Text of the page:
Accelerating Insights to Action – Part II

Organizations need to build cultures that nurture good practices and support data-informed decision making. They also need to raise data literacy so personnel are confident in their abilities to work with and share data and analytics. The result is faster insights from faster data.

In this second in a series I take a look at the organizational and cultural changes required to speed up data insights.

Through AI-driven augmentation, BI and analytics solutions are evolving to offer recommendations about data sets users might explore, visualizations to use, and, ultimately, decisions or actions to take. Such recommendations can result in faster insights, which can translate into more responsive and proactive engagement with customers and partners as well as strategies for success in the marketplace, supply chains, and other business contexts. With the appropriate stack of technologies to support it, users can experience right-time or actual real-time dashboards in contexts that focus attention on particular key performance indicators and other metrics. These can be supplemented with prescriptive, AI-driven recommendations based on the data. 

AI and advanced analytics on top of streamed, real-time data feeds enable organizations to spot trends and patterns, apply predictive insights, and potentially automate responses to situations, particularly those in fraud detection, securities trading, e-commerce, emergency healthcare, and population health where instantaneous response is critical. Solutions that employ AI techniques such as machine learning can help organizations profile, transform, and enrich real-time data as it flows through pipelines so these steps are faster and more efficient than with traditional extract, transform, and load (ETL) technologies. 

AI techniques are being combined with other technologies to accelerate data processing, access, and interaction. AI is becoming useful for governance by enabling organizations to learn more, faster about new big data and improving tracking to ensure that data use adheres to governance rules and policies. AI’s contribution to data lineage tracking can help with other data management requirements such as performance and concurrency that demand monitoring of what data is being used and shared in preparation and pipeline processes.

Data Literacy and the Analytics Culture

Faster data flows and speedier data processing and transformation are critical, but organizations also need to develop a supportive and innovative culture for the data riches to have a meaningful effect. This involves establishing an analytics culture, which is about fostering leadership, communication, and collaboration to overcome resistance and build trust in the process of creating insights from data and applying them to decisions and actions. If the culture does not thrive, successes in analytics will remain isolated and not lift the entire organization’s data- driven intelligence.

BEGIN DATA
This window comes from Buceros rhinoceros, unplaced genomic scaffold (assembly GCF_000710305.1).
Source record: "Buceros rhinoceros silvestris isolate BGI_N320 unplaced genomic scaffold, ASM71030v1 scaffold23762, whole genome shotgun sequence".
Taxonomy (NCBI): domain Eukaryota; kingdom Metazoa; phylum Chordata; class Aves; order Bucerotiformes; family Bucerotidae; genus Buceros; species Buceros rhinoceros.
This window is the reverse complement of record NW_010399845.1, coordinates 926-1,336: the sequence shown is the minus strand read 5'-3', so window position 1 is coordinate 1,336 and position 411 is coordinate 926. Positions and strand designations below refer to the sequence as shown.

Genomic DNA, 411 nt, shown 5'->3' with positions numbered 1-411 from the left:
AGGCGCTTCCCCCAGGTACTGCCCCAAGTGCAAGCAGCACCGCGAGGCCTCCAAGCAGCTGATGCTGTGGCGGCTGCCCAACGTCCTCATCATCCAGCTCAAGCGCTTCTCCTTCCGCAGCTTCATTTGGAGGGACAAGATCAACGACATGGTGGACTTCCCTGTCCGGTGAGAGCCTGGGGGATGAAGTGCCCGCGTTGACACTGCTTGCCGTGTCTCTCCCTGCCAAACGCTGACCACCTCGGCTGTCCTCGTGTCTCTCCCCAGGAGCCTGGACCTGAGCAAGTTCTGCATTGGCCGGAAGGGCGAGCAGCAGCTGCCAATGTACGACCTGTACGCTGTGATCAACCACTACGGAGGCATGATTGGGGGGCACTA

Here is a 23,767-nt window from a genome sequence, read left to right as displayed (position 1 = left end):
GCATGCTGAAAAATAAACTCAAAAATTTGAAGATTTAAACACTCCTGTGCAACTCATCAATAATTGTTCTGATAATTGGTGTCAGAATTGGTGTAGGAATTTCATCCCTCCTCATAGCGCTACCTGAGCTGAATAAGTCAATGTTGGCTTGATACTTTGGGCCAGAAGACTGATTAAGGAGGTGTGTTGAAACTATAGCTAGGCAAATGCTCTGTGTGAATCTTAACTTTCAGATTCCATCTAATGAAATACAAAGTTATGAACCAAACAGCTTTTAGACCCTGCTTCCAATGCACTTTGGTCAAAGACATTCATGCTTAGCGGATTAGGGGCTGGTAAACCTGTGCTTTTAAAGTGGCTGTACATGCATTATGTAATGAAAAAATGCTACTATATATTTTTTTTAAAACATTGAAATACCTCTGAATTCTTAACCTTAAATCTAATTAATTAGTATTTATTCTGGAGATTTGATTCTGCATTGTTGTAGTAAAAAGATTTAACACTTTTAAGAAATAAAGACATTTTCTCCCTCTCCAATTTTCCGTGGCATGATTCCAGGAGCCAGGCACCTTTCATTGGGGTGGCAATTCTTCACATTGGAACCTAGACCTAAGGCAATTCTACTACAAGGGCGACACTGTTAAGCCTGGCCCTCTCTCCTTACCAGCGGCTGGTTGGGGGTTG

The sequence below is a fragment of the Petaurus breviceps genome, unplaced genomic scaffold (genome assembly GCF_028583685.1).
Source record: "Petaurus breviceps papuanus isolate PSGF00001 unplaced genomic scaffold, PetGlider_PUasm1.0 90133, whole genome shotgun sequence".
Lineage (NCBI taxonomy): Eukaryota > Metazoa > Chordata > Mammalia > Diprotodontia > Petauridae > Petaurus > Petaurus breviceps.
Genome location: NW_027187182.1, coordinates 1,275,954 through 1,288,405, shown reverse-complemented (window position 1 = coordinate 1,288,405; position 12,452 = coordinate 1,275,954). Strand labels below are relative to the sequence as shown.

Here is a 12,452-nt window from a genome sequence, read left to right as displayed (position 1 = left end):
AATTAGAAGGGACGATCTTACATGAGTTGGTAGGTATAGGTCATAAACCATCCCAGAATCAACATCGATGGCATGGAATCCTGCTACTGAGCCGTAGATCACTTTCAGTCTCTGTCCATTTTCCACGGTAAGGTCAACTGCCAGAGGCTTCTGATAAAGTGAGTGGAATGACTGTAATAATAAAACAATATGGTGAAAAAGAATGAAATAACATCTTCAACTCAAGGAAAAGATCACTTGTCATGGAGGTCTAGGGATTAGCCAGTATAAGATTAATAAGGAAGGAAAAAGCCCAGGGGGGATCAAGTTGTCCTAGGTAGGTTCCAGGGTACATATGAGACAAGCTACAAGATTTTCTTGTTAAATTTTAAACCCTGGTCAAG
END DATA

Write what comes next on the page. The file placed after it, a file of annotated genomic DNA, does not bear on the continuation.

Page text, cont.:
An analytics culture nurtures good practices in using data and analytics to support decisions throughout the organization. It supports challenging assumptions, learning from the data, and owning the outcome by objectively measuring the impact of decisions based on the analytics. It is not something that can be created overnight. Organizations need to work on developing an analytics culture that matures in a healthy direction over time. Analytics cultures depend on raising the data literacy of individuals in the organization. Users may have great BI and analytics tools, but if they struggle to understand data, visualizations, and analytics and cannot effectively interact with and share data and insights, the tools will not be enough.

Growth in data literacy can increase an organization’s overall speed to insight and accelerate innovation with data. Personnel will be better prepared to contribute to projects for development of analytics, data-driven applications, and AI. Along with data literacy, these issues can either propel or thwart an organization’s progress toward building value from data.

Leadership, Organizational, and Project Challenges

It’s not just the technology, it’s the people and organizations that often fall short of realizing the value of technology investments due to organizational and project management difficulties. Key issues in these areas include strategy, culture, leadership, skills, and funding. Because most analytics and data management projects impact a range of stakeholders, from executive leadership and business managers to IT developers, data scientists, business and data analysts, and frontline users, developing good collaboration and communication among them is vital. 

This suggests a relationship between the two: that is, stakeholders believe that if they can access and analyze certain data sources properly, it will lead to better business outcomes. 

Next, I’ll look at faster data. 

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